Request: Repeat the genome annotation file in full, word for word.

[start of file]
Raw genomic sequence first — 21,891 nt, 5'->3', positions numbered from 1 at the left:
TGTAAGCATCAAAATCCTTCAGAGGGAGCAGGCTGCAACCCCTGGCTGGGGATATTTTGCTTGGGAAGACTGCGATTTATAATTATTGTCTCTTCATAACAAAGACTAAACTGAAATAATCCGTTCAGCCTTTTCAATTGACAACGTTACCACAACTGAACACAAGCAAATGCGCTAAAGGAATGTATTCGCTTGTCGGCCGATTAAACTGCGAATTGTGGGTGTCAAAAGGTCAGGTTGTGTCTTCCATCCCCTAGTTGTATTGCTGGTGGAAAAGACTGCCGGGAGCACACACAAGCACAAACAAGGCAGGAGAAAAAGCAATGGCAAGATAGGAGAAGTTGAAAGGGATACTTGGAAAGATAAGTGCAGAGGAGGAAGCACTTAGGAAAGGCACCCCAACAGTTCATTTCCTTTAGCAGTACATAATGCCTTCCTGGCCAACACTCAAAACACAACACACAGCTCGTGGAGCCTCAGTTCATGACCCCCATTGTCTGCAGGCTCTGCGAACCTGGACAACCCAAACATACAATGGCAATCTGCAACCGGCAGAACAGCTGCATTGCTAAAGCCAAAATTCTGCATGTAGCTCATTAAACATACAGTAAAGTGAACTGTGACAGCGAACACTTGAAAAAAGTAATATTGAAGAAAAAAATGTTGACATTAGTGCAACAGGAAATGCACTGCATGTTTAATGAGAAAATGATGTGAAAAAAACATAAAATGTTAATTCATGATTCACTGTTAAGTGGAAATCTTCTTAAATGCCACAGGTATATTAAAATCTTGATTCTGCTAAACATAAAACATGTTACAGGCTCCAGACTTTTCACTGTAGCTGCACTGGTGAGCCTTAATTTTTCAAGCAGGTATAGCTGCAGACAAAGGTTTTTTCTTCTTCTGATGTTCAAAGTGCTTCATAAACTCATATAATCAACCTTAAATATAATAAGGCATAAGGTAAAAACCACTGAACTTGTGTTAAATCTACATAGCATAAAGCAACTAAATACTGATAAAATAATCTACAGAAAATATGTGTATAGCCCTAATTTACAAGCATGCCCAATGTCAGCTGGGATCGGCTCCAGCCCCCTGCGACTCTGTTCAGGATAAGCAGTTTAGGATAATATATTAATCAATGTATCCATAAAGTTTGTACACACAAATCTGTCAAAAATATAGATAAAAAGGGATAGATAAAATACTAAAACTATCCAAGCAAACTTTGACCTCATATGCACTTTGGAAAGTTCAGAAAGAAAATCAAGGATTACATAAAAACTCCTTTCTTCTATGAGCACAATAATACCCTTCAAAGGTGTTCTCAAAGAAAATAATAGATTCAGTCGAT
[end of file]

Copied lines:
Raw genomic sequence first — 21,891 nt, 5'->3', positions numbered from 1 at the left:
TGTAAGCATCAAAATCCTTCAGAGGGAGCAGGCTGCAACCCCTGGCTGGGGATATTTTGCTTGGGAAGACTGCGATTTATAATTATTGTCTCTTCATAACAAAGACTAAACTGAAATAATCCGTTCAGCCTTTTCAATTGACAACGTTACCACAACTGAACACAAGCAAATGCGCTAAAGGAATGTATTCGCTTGTCGGCCGATTAAACTGCGAATTGTGGGTGTCAAAAGGTCAGGTTGTGTCTTCCATCCCCTAGTTGTATTGCTGGTGGAAAAGACTGCCGGGAGCACACACAAGCACAAACAAGGCAGGAGAAAAAGCAATGGCAAGATAGGAGAAGTTGAAAGGGATACTTGGAAAGATAAGTGCAGAGGAGGAAGCACTTAGGAAAGGCACCCCAACAGTTCATTTCCTTTAGCAGTACATAATGCCTTCCTGGCCAACACTCAAAACACAACACACAGCTCGTGGAGCCTCAGTTCATGACCCCCATTGTCTGCAGGCTCTGCGAACCTGGACAACCCAAACATACAATGGCAATCTGCAACCGGCAGAACAGCTGCATTGCTAAAGCCAAAATTCTGCATGTAGCTCATTAAACATACAGTAAAGTGAACTGTGACAGCGAACACTTGAAAAAAGTAATATTGAAGAAAAAAATGTTGACATTAGTGCAACAGGAAATGCACTGCATGTTTAATGAGAAAATGATGTGAAAAAAACATAAAATGTTAATTCATGATTCACTGTTAAGTGGAAATCTTCTTAAATGCCACAGGTATATTAAAATCTTGATTCTGCTAAACATAAAACATGTTACAGGCTCCAGACTTTTCACTGTAGCTGCACTGGTGAGCCTTAATTTTTCAAGCAGGTATAGCTGCAGACAAAGGTTTTTTCTTCTTCTGATGTTCAAAGTGCTTCATAAACTCATATAATCAACCTTAAATATAATAAGGCATAAGGTAAAAACCACTGAACTTGTGTTAAATCTACATAGCATAAAGCAACTAAATACTGATAAAATAATCTACAGAAAATATGTGTATAGCCCTAATTTACAAGCATGCCCAATGTCAGCTGGGATCGGCTCCAGCCCCCTGCGACTCTGTTCAGGATAAGCAGTTTAGGATAATATATTAATCAATGTATCCATAAAGTTTGTACACACAAATCTGTCAAAAATATAGATAAAAAGGGATAGATAAAATACTAAAACTATCCAAGCAAACTTTGACCTCATATGCACTTTGGAAAGTTCAGAAAGAAAATCAAGGATTACATAAAAACTCCTTTCTTCTATGAGCACAATAATACCCTTCAAAGGTGTTCTCAAAGAAAATAATAGATTCAGTCGAT